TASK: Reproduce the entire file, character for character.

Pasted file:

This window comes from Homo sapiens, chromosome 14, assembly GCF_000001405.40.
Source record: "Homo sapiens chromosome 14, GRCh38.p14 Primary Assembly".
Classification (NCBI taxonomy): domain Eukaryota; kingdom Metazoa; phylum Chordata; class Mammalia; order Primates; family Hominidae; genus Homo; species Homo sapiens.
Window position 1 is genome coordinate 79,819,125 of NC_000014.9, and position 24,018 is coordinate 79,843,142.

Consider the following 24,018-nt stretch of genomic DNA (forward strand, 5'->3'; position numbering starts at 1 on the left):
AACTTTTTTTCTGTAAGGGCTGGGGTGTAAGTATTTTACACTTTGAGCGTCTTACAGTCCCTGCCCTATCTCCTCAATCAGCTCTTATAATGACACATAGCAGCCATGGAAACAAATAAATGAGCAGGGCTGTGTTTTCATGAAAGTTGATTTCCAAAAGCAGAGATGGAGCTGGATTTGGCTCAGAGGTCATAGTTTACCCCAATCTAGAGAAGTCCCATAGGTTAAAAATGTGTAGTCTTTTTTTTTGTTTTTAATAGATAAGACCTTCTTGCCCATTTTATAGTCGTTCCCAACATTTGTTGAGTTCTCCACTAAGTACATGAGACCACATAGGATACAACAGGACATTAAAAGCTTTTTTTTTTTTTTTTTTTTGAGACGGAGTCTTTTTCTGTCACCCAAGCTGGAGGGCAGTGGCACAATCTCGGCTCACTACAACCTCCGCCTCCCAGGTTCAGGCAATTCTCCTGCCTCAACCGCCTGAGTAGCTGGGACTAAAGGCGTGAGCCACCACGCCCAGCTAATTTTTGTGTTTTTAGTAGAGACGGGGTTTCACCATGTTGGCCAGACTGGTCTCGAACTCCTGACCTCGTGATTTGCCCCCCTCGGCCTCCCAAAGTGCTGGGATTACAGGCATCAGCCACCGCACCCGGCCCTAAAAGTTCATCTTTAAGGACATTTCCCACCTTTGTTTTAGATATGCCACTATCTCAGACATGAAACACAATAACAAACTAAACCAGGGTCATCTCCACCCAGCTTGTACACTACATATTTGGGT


This window comes from Homo sapiens, chromosome 14, assembly GCF_000001405.40.
Source record: "Homo sapiens chromosome 14, GRCh38.p14 Primary Assembly".
Classification (NCBI taxonomy): domain Eukaryota; kingdom Metazoa; phylum Chordata; class Mammalia; order Primates; family Hominidae; genus Homo; species Homo sapiens.
Window position 1 is genome coordinate 79,819,125 of NC_000014.9, and position 24,018 is coordinate 79,843,142.

Consider the following 24,018-nt stretch of genomic DNA (forward strand, 5'->3'; position numbering starts at 1 on the left):
AACTTTTTTTCTGTAAGGGCTGGGGTGTAAGTATTTTACACTTTGAGCGTCTTACAGTCCCTGCCCTATCTCCTCAATCAGCTCTTATAATGACACATAGCAGCCATGGAAACAAATAAATGAGCAGGGCTGTGTTTTCATGAAAGTTGATTTCCAAAAGCAGAGATGGAGCTGGATTTGGCTCAGAGGTCATAGTTTACCCCAATCTAGAGAAGTCCCATAGGTTAAAAATGTGTAGTCTTTTTTTTTGTTTTTAATAGATAAGACCTTCTTGCCCATTTTATAGTCGTTCCCAACATTTGTTGAGTTCTCCACTAAGTACATGAGACCACATAGGATACAACAGGACATTAAAAGCTTTTTTTTTTTTTTTTTTTTGAGACGGAGTCTTTTTCTGTCACCCAAGCTGGAGGGCAGTGGCACAATCTCGGCTCACTACAACCTCCGCCTCCCAGGTTCAGGCAATTCTCCTGCCTCAACCGCCTGAGTAGCTGGGACTAAAGGCGTGAGCCACCACGCCCAGCTAATTTTTGTGTTTTTAGTAGAGACGGGGTTTCACCATGTTGGCCAGACTGGTCTCGAACTCCTGACCTCGTGATTTGCCCCCCTCGGCCTCCCAAAGTGCTGGGATTACAGGCATCAGCCACCGCACCCGGCCCTAAAAGTTCATCTTTAAGGACATTTCCCACCTTTGTTTTAGATATGCCACTATCTCAGACATGAAACACAATAACAAACTAAACCAGGGTCATCTCCACCCAGCTTGTACACTACATATTTGGGT